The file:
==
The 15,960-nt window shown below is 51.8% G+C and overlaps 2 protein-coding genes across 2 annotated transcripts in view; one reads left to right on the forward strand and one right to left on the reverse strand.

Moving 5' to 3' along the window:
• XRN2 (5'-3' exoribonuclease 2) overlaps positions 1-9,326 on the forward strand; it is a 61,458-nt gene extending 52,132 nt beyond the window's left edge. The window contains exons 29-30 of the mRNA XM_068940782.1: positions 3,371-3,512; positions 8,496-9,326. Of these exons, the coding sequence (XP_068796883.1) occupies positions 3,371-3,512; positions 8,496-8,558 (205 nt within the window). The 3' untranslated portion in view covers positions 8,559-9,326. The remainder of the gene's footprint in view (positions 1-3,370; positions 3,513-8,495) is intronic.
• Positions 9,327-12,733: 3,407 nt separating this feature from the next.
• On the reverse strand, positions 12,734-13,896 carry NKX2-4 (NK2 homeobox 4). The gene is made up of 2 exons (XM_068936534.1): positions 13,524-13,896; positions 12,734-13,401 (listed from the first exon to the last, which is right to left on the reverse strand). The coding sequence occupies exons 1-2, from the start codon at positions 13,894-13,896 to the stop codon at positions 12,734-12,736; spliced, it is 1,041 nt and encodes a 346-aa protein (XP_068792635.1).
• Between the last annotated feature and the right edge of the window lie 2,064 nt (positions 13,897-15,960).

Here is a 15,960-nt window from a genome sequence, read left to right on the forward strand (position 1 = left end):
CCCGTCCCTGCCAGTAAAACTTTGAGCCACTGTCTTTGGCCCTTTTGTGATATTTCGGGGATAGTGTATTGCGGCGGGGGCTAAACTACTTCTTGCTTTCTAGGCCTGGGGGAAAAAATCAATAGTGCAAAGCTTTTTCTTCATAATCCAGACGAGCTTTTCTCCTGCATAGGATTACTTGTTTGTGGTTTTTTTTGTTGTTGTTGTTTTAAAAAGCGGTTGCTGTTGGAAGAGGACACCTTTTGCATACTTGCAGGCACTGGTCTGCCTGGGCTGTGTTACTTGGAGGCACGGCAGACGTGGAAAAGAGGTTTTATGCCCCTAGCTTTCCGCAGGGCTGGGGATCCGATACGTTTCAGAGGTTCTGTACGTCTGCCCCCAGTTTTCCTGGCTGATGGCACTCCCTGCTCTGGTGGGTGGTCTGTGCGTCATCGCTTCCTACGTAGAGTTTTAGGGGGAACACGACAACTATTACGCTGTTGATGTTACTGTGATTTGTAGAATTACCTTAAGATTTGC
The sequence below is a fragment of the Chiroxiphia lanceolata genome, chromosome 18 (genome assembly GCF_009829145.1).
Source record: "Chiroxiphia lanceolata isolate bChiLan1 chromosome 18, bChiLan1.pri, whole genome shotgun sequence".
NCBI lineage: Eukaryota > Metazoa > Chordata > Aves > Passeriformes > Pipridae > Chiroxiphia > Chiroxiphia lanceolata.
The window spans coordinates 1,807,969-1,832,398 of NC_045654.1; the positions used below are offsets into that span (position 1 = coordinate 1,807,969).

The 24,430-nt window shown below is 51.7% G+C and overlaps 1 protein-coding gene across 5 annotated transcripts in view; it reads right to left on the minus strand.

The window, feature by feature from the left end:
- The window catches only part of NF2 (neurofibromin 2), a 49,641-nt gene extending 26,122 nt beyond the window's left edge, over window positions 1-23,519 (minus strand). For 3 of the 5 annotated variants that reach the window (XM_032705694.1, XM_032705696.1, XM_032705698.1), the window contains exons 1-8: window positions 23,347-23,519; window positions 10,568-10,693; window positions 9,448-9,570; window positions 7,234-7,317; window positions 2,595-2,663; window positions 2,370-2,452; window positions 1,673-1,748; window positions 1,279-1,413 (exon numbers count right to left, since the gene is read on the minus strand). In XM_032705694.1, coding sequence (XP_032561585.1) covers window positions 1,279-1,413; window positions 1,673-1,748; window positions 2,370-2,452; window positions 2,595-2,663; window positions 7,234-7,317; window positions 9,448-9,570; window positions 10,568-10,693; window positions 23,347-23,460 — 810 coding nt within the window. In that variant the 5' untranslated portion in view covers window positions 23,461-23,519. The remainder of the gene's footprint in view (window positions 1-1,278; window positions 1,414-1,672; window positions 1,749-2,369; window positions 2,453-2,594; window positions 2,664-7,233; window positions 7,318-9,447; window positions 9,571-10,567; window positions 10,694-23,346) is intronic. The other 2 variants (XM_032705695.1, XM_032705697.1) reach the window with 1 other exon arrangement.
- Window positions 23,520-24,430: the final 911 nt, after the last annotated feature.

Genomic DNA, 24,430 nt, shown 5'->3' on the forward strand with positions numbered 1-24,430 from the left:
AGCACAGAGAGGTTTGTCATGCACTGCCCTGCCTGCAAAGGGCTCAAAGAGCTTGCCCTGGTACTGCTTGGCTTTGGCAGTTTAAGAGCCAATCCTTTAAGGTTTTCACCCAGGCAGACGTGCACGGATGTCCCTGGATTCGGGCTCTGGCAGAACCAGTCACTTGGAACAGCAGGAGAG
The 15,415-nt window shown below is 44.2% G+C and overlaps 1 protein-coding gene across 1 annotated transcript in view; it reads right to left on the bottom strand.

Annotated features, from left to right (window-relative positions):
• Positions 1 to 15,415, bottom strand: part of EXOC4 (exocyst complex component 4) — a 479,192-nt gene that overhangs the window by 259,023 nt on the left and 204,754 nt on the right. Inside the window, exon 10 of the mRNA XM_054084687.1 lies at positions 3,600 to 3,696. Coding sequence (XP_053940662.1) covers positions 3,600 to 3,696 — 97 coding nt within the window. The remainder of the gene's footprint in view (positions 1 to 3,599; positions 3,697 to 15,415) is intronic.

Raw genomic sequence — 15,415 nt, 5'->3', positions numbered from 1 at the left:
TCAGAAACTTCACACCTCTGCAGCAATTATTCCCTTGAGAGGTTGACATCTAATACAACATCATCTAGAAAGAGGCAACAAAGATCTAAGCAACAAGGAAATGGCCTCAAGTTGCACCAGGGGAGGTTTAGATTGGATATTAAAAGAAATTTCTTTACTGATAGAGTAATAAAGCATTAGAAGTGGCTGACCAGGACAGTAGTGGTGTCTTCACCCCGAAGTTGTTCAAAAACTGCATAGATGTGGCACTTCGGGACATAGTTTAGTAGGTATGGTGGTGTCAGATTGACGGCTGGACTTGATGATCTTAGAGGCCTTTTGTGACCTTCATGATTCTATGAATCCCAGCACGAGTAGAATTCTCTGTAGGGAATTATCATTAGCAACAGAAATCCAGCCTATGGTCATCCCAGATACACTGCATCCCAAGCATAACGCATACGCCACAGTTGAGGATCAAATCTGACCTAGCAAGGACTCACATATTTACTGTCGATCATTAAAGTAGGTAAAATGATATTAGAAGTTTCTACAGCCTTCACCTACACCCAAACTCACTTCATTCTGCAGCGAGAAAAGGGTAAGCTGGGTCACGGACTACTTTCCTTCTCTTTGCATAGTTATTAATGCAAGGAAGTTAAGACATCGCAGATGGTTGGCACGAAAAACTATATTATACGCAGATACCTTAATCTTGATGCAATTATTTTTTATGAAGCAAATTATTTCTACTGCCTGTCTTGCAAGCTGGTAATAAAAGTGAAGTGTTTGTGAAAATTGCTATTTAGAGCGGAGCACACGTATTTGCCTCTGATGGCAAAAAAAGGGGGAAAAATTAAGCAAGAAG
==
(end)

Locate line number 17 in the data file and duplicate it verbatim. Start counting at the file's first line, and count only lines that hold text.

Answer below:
Genomic DNA, 24,430 nt, shown 5'->3' on the forward strand with positions numbered 1-24,430 from the left: